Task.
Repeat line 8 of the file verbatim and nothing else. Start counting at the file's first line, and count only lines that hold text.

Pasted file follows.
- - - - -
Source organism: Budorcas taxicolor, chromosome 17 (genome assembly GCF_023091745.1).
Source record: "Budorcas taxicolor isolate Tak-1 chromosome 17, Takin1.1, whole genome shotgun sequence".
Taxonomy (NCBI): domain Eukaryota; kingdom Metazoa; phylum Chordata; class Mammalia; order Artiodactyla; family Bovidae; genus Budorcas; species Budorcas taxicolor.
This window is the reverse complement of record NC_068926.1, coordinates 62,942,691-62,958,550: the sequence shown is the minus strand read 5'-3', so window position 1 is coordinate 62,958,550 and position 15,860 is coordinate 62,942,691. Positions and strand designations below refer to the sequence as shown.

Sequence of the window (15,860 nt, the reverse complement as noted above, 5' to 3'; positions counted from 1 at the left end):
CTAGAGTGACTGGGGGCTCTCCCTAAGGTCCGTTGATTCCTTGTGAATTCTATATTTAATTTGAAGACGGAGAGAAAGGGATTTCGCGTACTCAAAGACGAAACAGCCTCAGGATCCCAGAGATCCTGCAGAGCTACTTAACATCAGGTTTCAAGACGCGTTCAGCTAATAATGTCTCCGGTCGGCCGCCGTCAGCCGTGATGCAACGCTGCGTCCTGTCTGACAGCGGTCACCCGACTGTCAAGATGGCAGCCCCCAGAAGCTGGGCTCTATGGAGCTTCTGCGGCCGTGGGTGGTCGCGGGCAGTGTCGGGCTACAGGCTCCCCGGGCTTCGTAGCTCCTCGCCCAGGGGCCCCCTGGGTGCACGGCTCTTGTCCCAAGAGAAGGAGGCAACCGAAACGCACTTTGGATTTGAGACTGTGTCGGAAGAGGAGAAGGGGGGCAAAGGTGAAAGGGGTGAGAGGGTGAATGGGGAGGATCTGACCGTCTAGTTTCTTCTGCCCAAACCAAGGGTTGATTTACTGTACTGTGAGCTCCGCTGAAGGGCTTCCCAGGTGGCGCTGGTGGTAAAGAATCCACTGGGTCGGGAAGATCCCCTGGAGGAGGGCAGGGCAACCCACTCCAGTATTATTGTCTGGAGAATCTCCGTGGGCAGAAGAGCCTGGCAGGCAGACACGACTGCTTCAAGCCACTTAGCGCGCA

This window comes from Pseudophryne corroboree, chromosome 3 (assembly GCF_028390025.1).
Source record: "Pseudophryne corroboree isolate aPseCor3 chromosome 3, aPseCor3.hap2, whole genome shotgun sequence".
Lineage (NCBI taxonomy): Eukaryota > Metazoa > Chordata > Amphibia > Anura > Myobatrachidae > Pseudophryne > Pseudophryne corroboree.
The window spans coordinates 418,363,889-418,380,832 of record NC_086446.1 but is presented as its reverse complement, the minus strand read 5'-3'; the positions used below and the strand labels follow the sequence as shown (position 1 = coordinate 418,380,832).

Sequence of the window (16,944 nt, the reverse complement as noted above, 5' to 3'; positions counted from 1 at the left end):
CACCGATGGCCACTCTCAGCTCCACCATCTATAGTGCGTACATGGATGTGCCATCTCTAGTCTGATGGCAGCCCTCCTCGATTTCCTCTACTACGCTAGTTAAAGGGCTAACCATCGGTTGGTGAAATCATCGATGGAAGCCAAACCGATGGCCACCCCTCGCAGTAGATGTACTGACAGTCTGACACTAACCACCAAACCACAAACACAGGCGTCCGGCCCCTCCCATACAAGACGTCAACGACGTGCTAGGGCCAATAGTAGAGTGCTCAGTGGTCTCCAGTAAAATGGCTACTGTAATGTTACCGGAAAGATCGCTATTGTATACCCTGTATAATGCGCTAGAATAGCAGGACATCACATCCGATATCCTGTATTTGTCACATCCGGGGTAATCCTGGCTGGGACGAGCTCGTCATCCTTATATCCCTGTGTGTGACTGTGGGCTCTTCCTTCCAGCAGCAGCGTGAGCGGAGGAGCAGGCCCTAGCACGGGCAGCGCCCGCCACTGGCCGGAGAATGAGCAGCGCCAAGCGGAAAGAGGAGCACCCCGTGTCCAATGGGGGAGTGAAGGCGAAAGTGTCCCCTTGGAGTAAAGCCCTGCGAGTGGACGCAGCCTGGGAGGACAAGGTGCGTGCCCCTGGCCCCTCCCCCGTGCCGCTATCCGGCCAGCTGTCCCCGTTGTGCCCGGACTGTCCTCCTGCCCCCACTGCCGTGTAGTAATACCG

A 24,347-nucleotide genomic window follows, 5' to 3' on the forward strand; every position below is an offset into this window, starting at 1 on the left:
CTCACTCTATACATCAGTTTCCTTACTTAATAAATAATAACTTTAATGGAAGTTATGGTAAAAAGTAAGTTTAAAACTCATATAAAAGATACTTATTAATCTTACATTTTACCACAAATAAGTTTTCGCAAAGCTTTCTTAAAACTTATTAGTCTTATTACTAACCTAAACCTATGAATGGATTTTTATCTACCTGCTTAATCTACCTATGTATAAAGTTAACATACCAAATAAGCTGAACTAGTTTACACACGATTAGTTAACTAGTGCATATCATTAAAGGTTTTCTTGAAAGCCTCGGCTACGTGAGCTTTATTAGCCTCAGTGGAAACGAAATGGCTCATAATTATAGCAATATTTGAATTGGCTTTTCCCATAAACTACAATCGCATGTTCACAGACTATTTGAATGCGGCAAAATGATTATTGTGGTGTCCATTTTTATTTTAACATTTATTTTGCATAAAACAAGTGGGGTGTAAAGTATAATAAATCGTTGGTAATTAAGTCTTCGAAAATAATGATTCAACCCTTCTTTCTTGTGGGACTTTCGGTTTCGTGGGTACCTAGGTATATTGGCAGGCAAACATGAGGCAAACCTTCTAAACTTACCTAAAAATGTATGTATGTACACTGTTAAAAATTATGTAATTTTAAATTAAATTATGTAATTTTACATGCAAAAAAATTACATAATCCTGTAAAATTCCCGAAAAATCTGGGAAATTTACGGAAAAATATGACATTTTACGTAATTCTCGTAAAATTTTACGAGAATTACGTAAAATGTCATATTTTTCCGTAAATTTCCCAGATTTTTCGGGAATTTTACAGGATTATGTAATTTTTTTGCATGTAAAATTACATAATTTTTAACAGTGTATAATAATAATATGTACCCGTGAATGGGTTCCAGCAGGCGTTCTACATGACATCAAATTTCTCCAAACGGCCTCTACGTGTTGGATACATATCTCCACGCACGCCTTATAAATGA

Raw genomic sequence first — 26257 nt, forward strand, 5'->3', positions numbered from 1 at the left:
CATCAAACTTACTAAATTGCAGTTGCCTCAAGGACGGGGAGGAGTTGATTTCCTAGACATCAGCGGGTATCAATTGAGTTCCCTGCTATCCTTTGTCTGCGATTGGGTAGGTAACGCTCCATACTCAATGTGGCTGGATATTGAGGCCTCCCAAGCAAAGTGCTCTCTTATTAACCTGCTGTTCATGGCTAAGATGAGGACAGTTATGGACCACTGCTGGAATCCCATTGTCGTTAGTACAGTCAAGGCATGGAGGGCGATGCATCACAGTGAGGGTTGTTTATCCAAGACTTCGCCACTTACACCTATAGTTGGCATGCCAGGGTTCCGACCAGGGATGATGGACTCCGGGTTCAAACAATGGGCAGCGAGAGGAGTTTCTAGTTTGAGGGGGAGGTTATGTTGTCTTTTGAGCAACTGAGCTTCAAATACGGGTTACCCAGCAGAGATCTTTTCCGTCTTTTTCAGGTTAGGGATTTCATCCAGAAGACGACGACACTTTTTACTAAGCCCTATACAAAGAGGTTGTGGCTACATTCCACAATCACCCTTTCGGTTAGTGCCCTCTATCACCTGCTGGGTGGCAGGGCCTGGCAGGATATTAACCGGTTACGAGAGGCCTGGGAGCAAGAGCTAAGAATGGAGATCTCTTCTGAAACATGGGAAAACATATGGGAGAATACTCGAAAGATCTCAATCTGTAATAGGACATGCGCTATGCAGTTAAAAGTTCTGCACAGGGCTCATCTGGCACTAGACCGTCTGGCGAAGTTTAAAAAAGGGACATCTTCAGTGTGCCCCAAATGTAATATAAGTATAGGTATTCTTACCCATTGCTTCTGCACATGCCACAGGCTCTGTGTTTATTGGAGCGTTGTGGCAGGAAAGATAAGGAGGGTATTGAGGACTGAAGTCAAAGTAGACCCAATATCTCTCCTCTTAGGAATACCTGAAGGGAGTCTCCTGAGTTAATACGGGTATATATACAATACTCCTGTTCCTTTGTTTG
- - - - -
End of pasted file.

Source record: "Pseudophryne corroboree isolate aPseCor3 chromosome 3, aPseCor3.hap2, whole genome shotgun sequence".